We're relieved at Corbyn's defeat - but Jews’ presence in Britain now feels more conditional than before

Jonathan Freedland reflects on an election that saw 10.3 million Britons ready to make the Labour leader PM

December 18, 2019 17:30

Not every Jew will have gone as far as the strictly Orthodox congregation in Golders Green which marked Labour’s election defeat by adding an extra course to a festive meal — an offering of thanks that the threat of “an evil ruler hostile to the Jewish people” had been averted.

No, most Jews will not have responded that way, but I suspect quite a few will understand the sentiment. As we know, polling showed only six per cent of British Jews were preparing to vote Labour. Which leaves a lot of people who would have greeted last Thursday’s result with a loud and heartfelt sigh of relief.

That group will have included the substantial number of Jews who carry no torch for Boris Johnson and who hoped — in vain, as it turned out — that there might be some parliamentary permutation that would allow this country to avoid Mr Johnson, Brexit and Jeremy Corbyn.

They were the ones who watched the election campaign and felt it was a shame that both leaders couldn’t lose. But for all their misgivings at seeing Mr Johnson back in Number 10, they too felt a measure of relief that that black door was not about to be opened to Mr Corbyn.

Plenty outside the Jewish community — and some inside it — never quite understood the fear that underpins that reaction. “I understand why Corbyn might offend you,” I heard one journalist say to a Jewish colleague. “But what exactly are you frightened of? I mean, there are not going to be pogroms.”

Many conceded that Mr Corbyn had said some awful things, had embraced some hideous antisemites and looked past antisemitism even when it stared him in the face. Indeed, he committed that last offence yet again in the course of the campaign, and in spectacular fashion.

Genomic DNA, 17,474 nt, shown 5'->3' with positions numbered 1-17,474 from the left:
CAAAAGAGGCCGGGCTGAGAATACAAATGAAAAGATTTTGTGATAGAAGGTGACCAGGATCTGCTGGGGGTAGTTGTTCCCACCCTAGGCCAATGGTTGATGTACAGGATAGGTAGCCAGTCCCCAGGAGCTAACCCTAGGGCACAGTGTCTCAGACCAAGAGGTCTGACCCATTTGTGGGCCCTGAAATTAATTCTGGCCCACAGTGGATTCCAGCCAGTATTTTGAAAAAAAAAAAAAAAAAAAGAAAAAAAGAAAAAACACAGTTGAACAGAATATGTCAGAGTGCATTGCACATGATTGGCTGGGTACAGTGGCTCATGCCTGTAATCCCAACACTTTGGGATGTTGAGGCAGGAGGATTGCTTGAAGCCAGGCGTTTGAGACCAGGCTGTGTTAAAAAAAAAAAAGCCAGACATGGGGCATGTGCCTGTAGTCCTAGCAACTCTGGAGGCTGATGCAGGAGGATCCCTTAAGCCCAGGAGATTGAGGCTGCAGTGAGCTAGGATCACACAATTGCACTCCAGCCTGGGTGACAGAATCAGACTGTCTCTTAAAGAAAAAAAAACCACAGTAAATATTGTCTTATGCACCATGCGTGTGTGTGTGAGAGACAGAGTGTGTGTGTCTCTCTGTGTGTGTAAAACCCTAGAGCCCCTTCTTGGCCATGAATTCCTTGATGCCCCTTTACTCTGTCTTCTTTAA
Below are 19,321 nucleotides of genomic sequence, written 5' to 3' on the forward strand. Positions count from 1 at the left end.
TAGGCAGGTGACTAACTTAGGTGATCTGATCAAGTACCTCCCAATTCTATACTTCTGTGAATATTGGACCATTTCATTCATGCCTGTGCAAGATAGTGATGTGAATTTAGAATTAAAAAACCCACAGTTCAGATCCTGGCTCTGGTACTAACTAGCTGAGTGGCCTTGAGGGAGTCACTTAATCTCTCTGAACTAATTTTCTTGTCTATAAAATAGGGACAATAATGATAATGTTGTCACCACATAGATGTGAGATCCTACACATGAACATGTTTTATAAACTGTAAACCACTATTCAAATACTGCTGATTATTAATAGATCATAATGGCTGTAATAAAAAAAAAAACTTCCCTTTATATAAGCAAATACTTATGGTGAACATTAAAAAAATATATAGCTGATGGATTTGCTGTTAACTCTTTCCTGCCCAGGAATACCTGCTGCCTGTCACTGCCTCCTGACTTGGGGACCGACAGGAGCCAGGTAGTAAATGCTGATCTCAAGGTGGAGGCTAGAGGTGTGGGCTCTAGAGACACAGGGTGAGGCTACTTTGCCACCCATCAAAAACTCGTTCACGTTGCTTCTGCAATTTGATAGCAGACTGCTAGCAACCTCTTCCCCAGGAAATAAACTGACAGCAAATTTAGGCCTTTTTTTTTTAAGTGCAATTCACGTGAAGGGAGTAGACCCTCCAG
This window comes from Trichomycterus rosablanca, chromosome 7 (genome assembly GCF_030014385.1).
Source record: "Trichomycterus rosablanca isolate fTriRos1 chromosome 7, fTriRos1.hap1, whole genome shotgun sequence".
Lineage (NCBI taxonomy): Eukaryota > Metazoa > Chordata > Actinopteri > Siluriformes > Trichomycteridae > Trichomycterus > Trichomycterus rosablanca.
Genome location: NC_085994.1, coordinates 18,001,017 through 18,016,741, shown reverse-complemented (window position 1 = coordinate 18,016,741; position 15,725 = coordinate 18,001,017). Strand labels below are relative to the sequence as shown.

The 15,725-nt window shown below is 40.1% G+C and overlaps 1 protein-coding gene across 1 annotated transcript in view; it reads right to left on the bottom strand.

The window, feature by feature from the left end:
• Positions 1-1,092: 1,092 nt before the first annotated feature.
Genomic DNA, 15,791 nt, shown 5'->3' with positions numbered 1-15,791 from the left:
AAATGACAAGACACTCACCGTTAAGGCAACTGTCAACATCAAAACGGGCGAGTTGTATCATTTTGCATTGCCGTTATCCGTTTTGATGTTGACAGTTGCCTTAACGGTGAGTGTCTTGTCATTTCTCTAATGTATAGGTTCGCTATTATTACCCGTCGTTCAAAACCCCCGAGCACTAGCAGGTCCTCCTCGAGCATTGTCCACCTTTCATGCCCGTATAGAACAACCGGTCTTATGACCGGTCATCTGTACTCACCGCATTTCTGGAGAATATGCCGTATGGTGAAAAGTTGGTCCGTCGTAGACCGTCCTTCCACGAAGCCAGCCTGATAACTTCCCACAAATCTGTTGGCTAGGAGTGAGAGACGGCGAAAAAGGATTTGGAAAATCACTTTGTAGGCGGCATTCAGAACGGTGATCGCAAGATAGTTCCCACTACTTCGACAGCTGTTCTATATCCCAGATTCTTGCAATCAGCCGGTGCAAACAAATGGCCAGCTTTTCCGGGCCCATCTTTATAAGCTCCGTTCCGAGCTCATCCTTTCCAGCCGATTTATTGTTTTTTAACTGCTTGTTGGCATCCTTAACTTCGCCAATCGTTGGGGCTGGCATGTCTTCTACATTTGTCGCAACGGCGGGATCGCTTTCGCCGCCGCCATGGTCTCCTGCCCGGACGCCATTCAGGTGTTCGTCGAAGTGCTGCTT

A standout moment in his car-crash interview with Andrew Neil came when the BBC presenter read out a sentence in which “Rothschild Zionists” were described as “controlling…world governments.”

Mr Neil asked Mr Corbyn several times if that sentence was antisemitic. Mr Corbyn couldn’t say yes.

But still they didn’t quite get it.

 For Jews, the idea of someone like that running the country was frightening. They saw that not only had Mr Corbyn failed to act against Jew-haters in the Labour party, his inner circle had actively and persistently intervened in the disciplinary process that might have chucked them out.

The meddling by his ruling clique, so meticulously documented in the Jewish Labour Movement’s submission to the Equalities and Human Rights Commission, always tilted in the same direction: leniency towards the antisemites.

It shouldn’t be hard to see why Jews might fear such a person holding the most powerful office in the land.

But relief is not the whole story. There is also sadness that it was ever allowed to get this far, that Britain reached the point where a man with a record like Mr Corbyn’s was one of only two possible candidates for prime minister.

For four years, Jews set out the evidence, all but pleading with Labour MPs, members and supporters to act, but they didn’t. Plenty made the right noises, expressing solidarity, tweeting their disappointment and disapproval. But in the end, they tolerated the intolerable. They wore the red rosette. They campaigned to make Jeremy Corbyn prime minister.

 The same is true of Labour’s former bigwigs. They had no careers to protect; they could easily have said they were suspending their membership for as long as Mr Corbyn remained the party leader. They could have denied him the moral cover of their reputations. Imagine how powerful it would have been if, say, former leaders Tony Blair, Gordon Brown, Margaret Beckett and Neil Kinnock had all declared their support for Labour formally frozen until Mr Corbyn was gone.

Instead, we saw dozens of celebrities, commentators and others line up to say, in effect, that though there had been some unpleasantness involving anti-Jewish racism, other things mattered more and therefore they would cast a well-publicised vote for Labour, urging others to do the same. Boiled down, it was the same message many of us heard from neighbours, colleagues and old friends.